If you have cancer now or have had cancer in the past, you are at higher risk for complications from the seasonal flu or influenza, including hospitalization and death. Flu symptoms include fever, cough, sore throat, runny or stuffy nose, body aches, headache, chills, and fatigue. Some people may have vomiting and diarrhea. People may be infected with the flu and have respiratory symptoms without a fever. For more information, visit Flu Symptoms and Severity.Flu Symptoms and Severity.
What should cancer patients and survivors do if they think they may have the flu?
If you have received cancer treatment such as chemotherapy and/or radiation therapy within the last month, or have a blood or lymphatic form of cancer, call your doctor immediately if you get flu symptoms. Learn how to prevent infections while you're receiving chemotherapy.
All cancer patients and survivors should follow the steps below.
- Contact your health care provider and follow his or her instructions.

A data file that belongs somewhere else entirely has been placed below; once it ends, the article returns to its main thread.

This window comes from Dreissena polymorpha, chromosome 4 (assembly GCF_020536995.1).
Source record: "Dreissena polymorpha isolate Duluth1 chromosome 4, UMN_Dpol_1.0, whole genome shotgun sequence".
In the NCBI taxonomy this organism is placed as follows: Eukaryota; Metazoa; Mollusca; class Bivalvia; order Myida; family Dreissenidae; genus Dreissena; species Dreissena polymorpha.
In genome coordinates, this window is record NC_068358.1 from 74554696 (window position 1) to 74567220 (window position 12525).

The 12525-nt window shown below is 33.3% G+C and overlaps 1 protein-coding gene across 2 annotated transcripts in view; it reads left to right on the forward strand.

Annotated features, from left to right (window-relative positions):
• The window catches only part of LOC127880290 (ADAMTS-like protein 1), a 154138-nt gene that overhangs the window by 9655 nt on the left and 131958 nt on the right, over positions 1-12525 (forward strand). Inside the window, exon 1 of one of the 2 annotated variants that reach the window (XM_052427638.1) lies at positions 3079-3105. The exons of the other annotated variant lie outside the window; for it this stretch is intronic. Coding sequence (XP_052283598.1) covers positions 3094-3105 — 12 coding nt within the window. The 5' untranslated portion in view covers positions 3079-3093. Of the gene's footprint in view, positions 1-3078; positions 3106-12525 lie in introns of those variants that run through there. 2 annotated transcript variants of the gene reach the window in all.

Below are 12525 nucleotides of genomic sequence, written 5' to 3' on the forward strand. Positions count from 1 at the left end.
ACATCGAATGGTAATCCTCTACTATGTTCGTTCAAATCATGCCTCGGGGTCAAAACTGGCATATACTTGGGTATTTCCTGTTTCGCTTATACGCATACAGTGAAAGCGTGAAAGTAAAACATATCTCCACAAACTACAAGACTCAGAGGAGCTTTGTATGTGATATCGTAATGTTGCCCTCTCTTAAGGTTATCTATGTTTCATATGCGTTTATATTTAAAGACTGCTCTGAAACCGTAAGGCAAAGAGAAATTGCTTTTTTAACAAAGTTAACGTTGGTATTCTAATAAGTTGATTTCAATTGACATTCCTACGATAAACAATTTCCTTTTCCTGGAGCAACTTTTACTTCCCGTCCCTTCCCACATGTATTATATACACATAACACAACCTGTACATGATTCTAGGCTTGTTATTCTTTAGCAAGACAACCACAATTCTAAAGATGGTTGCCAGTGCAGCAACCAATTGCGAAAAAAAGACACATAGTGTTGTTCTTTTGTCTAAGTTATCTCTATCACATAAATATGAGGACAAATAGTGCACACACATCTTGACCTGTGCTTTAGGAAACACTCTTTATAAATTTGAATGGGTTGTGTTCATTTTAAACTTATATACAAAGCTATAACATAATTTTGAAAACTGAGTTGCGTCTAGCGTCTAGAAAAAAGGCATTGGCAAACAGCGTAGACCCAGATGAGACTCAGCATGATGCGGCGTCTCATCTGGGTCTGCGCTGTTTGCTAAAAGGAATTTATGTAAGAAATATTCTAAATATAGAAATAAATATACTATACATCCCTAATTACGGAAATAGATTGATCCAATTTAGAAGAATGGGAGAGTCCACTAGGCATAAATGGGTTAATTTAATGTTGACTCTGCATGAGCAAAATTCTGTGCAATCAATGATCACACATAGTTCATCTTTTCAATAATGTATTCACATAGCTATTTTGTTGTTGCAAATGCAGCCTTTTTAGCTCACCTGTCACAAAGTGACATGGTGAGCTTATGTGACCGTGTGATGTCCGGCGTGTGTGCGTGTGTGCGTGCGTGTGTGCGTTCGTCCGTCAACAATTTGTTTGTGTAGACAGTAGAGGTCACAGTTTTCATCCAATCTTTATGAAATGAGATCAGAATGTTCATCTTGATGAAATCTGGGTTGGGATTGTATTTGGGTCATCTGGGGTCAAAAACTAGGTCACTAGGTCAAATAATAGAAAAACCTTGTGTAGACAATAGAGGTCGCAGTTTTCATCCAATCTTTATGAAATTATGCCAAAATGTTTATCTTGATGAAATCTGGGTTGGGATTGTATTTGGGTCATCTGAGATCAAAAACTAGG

- Stay home and away from others as much as possible to keep from making them sick. This means you should avoid public activities, including work, school, travel, shopping, social events, and public gatherings. You should stay home for at least 24 hours after your fever is gone (without the use of fever-reducing medicine), except to get medical care or other necessities.
- If you need to go to the doctor's office, emergency room, or any other health care facility, cover your mouth and nose with a facemask, if available and tolerable, or cover your mouth and nose with a tissue when coughing or sneezing. Let the facility's staff know you are there because you think you may have the flu.
For more information, visit Flu: What to Do If You Get Sick.
- Centers for Disease Control and Prevention
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